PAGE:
Armistice Day coin FAQs

More information on the Armistice Day coin.

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Armistice Day (also sometimes referred to as Remembrance Day) marks the anniversary of the signing of the Armistice that ended WW1 and commemorates the sacrifice of those who died serving New Zealand in this and all wars and armed conflict.

The Great War of 1914 to 1918 was one of the most devastating events in human history. New Zealand, with a population of 1.1 million in 1914, sent 100,000 men and women abroad. 16,700 died and over 40,000 were wounded.

The coming of peace on the 11th hour of the 11th day of the 11th month of 1918 brought relief for all involved.

On Armistice Day 1918, New Zealand had 58,129 troops in the field, while an additional 10,000 were under training in New Zealand. In total, the troops provided for foreign-service by New Zealand during the War represented 10% of its 1914 population between the ages of 20-45.

The signing of the Armistice is observed annually in New Zealand at 11am on 11 November (the 11th hour on the 11th day of the 11th month). Two minutes silence is observed in memory of those New Zealanders who died while serving their country.

2018 marks the 100th anniversary of the signing of the Armistice.

Source: NZDF website

On Armistice Day 1918, New Zealand had 58,129 troops in the field, while an additional 10,000 were training in New Zealand.

The Great War of 1914 to 1918 was one of the most devastating events in human history. New Zealand, with a population of 1.1 million in 1914, sent 100,000 men and women abroad. 16,700 died and over 40,000 were wounded.

2018 marks 100 years since the signing of the Armistice. The Bank is issuing this Armistice Day coin to commemorate the history, service, and sacrifice made by service personnel and their families to bring peace to New Zealand and the world.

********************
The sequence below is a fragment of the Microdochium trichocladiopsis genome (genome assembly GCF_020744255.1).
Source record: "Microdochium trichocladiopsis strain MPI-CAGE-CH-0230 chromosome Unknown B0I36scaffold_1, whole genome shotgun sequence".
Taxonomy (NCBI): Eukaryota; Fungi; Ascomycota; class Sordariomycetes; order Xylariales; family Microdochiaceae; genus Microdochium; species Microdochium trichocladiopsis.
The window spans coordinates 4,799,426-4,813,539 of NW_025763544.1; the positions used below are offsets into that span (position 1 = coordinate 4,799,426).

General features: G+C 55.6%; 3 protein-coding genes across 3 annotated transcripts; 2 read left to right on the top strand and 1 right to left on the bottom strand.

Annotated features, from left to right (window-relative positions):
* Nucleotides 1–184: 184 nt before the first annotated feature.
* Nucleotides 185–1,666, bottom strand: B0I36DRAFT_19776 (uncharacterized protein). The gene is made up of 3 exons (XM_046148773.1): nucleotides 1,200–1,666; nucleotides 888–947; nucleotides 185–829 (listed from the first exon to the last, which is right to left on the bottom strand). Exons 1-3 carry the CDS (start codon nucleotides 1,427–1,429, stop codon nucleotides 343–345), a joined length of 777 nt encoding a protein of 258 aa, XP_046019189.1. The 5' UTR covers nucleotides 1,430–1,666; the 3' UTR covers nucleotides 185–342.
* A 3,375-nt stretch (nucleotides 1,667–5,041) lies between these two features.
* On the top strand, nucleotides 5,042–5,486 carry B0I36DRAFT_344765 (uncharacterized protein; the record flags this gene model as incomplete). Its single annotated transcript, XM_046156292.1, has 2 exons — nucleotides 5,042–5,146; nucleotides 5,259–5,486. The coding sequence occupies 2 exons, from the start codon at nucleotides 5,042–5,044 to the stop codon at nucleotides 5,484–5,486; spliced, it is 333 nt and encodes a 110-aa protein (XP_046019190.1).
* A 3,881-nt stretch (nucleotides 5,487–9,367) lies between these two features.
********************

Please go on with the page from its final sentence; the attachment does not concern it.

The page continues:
This initiative supports the WW100 commemorations bringing education and awareness to Armistice Day.

The majority of the coins (approximately 1.6 million) will be released into circulation from 1 October. The coins will be distributed to New Zealand retailers throughout the country.

The coins have been distributed across New Zealand based on population and will be issued via retailers based on demand. This is the Bank’s usual distribution method. You may see one in your change.

The public will be able to order a limited number of coins through the NZ Post website from 3 September.

See the NZ Post website for more information.

The Reserve Bank distributes its coin through cash transport companies. The arrangements these companies have with their customers (retailers) are commercially sensitive and for that reason we do not have this information.

However, you can buy limited stocks through NZ Post website now.

Yes, we are working through those details now and more information will be available shortly.

Yes. It is a circulating coin and it is legal tender, so can use it as you would a standard 50 cent coin to pay for goods and services. However, you may choose to keep it as a way to remember the Armistice Day centenary.

Two million. This is double the number of circulating commemorative Anzac coins minted in 2015.

The Armistice Day coin design features the official Royal New Zealand Returned Services’ Association’s red poppy in the middle, surrounded by a free formed remembrance wreath that has incorporated the silver fern and koru as strong New Zealand elements. The printed silver ferns on the wreath represent the past, present and future and also reflect the three armed forces in New Zealand. The engraved koru pattern represents new beginnings, and the engraved silver fern reflects New Zealand’s national identity.

The Bank and NZ Post worked closely with New Zealand artist Dave Burke to create the Armistice Day coin design. The same artist also designed the 2015 circulating Anzac coin.

The coin design has been approved by the Reserve Bank and Her Majesty the Queen.

The coin was minted by the Royal Canadian Mint in Canada. The Royal Canadian Mint mints New Zealand’s regular 10, 20 and 50 cent coins.

The coin was minted by the Royal Canadian Mint. The coin is minted as usual, and then a special high-speed ‘pad printing’ process is used to stamp on the colour.

No. The Armistice Day coin is a one-off minting to commemorate the 100th anniversary of Armistice Day.

Yes. The Armistice Day coin will have the same electromagnetic properties as the existing 50 cent coin, so no changes will be needed to machines. The coin has been tested to ensure it is compatible with coin-equipment.